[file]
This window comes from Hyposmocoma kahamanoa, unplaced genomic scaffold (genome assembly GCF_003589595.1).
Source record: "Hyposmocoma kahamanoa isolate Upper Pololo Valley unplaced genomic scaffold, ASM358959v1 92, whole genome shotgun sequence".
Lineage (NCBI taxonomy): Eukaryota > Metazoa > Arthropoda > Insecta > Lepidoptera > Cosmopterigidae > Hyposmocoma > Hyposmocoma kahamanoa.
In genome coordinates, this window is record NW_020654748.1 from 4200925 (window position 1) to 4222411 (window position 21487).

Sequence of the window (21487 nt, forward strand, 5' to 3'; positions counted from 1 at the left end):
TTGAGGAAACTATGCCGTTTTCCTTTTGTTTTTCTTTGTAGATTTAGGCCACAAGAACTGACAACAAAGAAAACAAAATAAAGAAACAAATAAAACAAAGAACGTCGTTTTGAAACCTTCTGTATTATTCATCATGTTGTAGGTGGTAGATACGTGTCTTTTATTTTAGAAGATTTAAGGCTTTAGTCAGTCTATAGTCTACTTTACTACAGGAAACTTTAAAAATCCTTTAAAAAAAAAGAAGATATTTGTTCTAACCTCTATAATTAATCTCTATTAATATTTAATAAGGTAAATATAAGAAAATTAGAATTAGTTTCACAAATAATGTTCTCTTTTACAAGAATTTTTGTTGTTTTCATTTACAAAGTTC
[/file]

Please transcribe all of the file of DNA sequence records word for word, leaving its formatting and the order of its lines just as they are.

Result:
This window comes from Hyposmocoma kahamanoa, unplaced genomic scaffold (genome assembly GCF_003589595.1).
Source record: "Hyposmocoma kahamanoa isolate Upper Pololo Valley unplaced genomic scaffold, ASM358959v1 92, whole genome shotgun sequence".
Lineage (NCBI taxonomy): Eukaryota > Metazoa > Arthropoda > Insecta > Lepidoptera > Cosmopterigidae > Hyposmocoma > Hyposmocoma kahamanoa.
In genome coordinates, this window is record NW_020654748.1 from 4200925 (window position 1) to 4222411 (window position 21487).

Sequence of the window (21487 nt, forward strand, 5' to 3'; positions counted from 1 at the left end):
TTGAGGAAACTATGCCGTTTTCCTTTTGTTTTTCTTTGTAGATTTAGGCCACAAGAACTGACAACAAAGAAAACAAAATAAAGAAACAAATAAAACAAAGAACGTCGTTTTGAAACCTTCTGTATTATTCATCATGTTGTAGGTGGTAGATACGTGTCTTTTATTTTAGAAGATTTAAGGCTTTAGTCAGTCTATAGTCTACTTTACTACAGGAAACTTTAAAAATCCTTTAAAAAAAAAGAAGATATTTGTTCTAACCTCTATAATTAATCTCTATTAATATTTAATAAGGTAAATATAAGAAAATTAGAATTAGTTTCACAAATAATGTTCTCTTTTACAAGAATTTTTGTTGTTTTCATTTACAAAGTTC